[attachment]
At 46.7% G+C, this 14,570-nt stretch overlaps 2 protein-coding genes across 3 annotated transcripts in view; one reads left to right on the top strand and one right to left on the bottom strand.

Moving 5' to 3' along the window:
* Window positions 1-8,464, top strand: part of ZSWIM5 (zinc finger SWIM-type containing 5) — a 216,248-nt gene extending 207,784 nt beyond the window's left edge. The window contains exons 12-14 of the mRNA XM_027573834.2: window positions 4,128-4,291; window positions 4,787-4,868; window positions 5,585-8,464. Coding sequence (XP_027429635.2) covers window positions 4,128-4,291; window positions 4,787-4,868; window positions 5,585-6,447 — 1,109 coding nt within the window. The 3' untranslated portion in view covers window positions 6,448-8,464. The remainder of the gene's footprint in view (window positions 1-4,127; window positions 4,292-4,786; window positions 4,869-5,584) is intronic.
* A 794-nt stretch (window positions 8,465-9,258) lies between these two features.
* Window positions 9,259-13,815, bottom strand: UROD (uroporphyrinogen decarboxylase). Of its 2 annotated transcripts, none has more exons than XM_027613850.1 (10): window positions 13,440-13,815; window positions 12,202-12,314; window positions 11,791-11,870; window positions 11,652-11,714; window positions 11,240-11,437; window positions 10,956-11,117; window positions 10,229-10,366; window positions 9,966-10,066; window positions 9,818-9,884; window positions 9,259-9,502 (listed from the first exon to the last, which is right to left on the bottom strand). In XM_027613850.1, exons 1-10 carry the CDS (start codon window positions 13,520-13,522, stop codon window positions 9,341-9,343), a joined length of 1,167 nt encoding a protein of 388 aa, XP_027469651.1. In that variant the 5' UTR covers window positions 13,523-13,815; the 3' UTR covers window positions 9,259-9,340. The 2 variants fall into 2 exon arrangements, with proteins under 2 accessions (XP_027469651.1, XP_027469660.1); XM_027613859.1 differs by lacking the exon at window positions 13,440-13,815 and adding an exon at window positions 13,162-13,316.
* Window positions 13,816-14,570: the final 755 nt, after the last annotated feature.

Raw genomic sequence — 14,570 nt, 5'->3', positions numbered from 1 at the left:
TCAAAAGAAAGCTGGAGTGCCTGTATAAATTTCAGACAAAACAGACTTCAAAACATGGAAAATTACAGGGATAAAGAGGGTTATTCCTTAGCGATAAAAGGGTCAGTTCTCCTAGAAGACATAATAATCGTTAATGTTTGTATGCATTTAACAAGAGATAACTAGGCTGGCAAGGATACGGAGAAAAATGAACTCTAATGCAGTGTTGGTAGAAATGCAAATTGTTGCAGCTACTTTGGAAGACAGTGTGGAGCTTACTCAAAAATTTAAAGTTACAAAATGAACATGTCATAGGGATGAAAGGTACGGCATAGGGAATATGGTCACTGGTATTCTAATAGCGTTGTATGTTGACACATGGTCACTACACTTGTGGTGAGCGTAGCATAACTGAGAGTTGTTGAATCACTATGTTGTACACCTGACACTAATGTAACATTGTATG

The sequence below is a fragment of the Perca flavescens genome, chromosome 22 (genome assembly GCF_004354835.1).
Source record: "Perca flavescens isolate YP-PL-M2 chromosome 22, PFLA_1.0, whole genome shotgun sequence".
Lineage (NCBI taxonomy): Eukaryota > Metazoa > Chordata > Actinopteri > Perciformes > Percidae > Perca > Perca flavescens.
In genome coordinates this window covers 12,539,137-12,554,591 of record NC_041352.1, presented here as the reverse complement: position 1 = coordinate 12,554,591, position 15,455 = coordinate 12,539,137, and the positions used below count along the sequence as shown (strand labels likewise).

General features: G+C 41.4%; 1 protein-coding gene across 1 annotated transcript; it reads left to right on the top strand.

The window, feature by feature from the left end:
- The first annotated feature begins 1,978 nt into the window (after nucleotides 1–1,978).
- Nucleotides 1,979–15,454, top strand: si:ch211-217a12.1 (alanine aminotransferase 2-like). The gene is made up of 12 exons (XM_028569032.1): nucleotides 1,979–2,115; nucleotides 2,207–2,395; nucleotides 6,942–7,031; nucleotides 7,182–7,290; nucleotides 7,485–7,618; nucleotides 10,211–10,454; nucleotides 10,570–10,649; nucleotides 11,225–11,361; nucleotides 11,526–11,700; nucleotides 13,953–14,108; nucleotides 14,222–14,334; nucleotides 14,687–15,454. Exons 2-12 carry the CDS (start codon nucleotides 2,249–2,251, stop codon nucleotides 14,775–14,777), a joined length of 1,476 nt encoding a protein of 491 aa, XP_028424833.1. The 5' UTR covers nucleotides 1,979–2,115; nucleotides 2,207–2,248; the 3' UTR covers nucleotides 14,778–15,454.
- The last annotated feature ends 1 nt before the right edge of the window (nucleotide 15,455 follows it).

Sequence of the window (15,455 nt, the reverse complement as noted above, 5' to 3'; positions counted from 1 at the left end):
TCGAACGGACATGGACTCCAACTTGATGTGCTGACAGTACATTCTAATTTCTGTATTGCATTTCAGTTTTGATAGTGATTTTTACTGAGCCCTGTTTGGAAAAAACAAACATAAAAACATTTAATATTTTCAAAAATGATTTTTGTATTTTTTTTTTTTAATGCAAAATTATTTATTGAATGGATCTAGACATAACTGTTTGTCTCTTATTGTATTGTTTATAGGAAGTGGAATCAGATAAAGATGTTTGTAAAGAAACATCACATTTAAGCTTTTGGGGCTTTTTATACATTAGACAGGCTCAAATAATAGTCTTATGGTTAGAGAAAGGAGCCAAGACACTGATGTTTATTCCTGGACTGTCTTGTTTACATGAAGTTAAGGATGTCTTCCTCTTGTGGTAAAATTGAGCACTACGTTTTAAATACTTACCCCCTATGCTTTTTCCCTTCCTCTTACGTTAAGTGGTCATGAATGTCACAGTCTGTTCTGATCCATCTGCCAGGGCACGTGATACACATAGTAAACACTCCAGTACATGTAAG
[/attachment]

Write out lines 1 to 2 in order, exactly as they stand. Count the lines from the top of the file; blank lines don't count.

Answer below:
At 46.7% G+C, this 14,570-nt stretch overlaps 2 protein-coding genes across 3 annotated transcripts in view; one reads left to right on the top strand and one right to left on the bottom strand.

Moving 5' to 3' along the window: